However, many publishers—who have opposed the Google Print Library Project on legal grounds since it was announced in December—say that Google’s decision to halt scanning until Nov. 1 does not go far enough, as Google still plans to eventually make copies of books without explicitly getting permission from copyright holders.
Google began scanning books in the Harvard library collection in early June, with the goal of scanning a total of 40,000 books. The books are being scanned on campus, under the supervision of library staffers.
Google is also scanning books from the collections of Stanford University, the University of Michigan, Oxford University, and the New York Public Library.
The Google Print Library Project enables users to view the full text of books that are not under copyright, such as books printed before the 1920s in the United States. For books that are under copyright, users can view short snippets of text surrounding their search term and are given information on how to find the book in stores or libraries.
The project, along with a similar initiative, the Google Print Publisher Program, can be found at print.google.com.
Adam M. Smith, the Google Print Project Manager, announced the decision to suspend the scanning of copyrighted books in early August on Google’s corporate blog. He wrote that the scanning would stop to allow publishers time to inform Google of books they did not want included in the project.
“We consulted with a variety of constituencies and ultimately decided that this new approach would best balance the rights and needs of users and publishers,” Smith wrote. “[T]hose publishers who don’t want to take advantage of this service can now simply tell us which books they’d like us to exclude.”
Smith’s announcement did not satisfy publishers, however, who argue that they are being denied their legal right to control who makes copies of their books.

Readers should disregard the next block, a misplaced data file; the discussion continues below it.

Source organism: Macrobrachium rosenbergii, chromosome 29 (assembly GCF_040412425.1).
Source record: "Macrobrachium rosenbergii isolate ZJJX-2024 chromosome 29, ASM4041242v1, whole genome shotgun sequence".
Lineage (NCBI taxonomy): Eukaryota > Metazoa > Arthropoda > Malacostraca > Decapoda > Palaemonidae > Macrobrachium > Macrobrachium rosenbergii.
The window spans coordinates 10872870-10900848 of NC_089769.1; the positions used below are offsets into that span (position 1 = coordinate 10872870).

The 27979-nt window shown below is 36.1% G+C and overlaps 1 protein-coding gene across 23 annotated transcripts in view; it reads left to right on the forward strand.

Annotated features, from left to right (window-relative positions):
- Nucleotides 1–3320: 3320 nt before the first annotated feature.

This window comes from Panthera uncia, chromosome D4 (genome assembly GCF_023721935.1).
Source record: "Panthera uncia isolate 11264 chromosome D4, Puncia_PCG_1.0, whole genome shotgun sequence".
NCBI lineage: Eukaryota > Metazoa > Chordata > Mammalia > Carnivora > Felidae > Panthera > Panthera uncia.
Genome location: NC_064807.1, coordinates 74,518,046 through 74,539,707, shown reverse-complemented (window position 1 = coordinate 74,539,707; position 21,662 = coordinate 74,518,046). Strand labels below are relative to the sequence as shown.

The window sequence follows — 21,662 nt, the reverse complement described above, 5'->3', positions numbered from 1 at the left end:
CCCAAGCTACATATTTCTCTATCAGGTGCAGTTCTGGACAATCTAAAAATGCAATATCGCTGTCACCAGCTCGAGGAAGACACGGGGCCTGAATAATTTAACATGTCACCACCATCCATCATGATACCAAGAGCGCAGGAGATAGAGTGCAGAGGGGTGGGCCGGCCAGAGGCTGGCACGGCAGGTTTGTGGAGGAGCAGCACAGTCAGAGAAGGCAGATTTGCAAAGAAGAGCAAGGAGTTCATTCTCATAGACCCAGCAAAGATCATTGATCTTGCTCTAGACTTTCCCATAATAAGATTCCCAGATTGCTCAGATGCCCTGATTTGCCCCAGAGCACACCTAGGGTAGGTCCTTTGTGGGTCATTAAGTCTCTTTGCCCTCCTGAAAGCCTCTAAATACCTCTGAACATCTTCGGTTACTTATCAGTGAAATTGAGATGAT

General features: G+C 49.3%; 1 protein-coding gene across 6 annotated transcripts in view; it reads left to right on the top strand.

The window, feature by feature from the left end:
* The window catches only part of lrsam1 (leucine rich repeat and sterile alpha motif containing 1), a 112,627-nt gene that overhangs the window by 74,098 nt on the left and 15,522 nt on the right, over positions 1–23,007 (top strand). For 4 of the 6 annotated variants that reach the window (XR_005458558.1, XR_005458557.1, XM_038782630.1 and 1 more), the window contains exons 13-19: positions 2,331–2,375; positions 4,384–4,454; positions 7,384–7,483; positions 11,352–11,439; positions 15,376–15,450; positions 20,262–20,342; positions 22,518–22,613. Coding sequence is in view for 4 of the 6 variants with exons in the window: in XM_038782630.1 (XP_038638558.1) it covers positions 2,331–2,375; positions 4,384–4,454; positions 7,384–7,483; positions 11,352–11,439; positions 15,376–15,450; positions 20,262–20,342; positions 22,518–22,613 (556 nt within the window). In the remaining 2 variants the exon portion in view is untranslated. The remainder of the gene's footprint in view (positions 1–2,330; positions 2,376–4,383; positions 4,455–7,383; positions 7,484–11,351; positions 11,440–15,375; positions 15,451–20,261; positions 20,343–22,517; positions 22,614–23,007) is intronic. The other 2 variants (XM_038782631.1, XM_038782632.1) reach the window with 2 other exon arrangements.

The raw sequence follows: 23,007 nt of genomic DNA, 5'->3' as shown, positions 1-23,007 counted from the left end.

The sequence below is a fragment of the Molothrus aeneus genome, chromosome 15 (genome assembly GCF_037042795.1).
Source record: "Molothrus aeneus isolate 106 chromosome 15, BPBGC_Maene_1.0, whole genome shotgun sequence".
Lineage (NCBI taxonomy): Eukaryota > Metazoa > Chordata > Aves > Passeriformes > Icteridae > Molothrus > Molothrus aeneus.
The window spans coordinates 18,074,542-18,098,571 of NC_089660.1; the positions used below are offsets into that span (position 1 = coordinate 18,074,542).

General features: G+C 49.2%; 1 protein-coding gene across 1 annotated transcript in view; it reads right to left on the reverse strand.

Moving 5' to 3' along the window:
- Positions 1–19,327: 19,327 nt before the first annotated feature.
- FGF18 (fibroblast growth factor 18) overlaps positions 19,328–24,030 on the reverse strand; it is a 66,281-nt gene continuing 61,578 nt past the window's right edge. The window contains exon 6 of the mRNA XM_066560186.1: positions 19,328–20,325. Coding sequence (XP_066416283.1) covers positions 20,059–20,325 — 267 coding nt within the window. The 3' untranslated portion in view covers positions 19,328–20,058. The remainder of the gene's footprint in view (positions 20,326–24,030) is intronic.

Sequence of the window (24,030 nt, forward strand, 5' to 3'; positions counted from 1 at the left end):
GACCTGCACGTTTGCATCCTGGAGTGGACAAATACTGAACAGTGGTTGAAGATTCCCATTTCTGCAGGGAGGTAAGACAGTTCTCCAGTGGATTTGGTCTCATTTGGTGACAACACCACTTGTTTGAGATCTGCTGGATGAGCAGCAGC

“Google, an enormously successful company, claims a sweeping right to appropriate the property of others for its own commercial use unless it is told, case by case and instance by instance, not to,” wrote the Board of Directors of the Association of American University Presses (AAUP), a major trade group, in an Aug. 19 statement on their website.
But the AAUP is glad to have more time to negotiate with Google as a result of the moratorium, said the group's communication manager, Brenna McLaughlin.
“The fact that the conversations are continuing... is a very good sign,” she said in an interview. “So much can change in the next couple of months because we do have this time to work on a solution to the problem.”
And while copyright issues need to be resolved, McLaughlin said that most of the AAUP’s members support the idea behind the Google Print Library Project because it will draw attention to their books.
“This is a very seductive ideas for the individuals that make up the industry,” she said. “It is very much something that the industry wants to support.”
Meanwhile, Google is continuing to scan books from Harvard collections that are not under copyright, said Pforzheimer University Professor Sidney Verba ’53, who is director of the Harvard University Library.
“Our estimate is about a quarter to a third of the books [in our libraries] are not under copyright,” Verba said in an interview.
Regarding the future of the project, Verba said he expects Google to resume scanning books under copyright, but that nothing is certain.
“It is frankly hard to predict,” he said. “It's in an evolving state right now.... Copyright laws are incredibly complicated.”
But Verba added that he is very excited about the project's ability to fight the growing notion that “all the world’s knowledge” can be found on websites.
“[The project] has people go to Google and find references to books,” he said. “That’s the reason I think it's great.”
—Staff writer Evan H. Jacobs can be reached at firstname.lastname@example.org.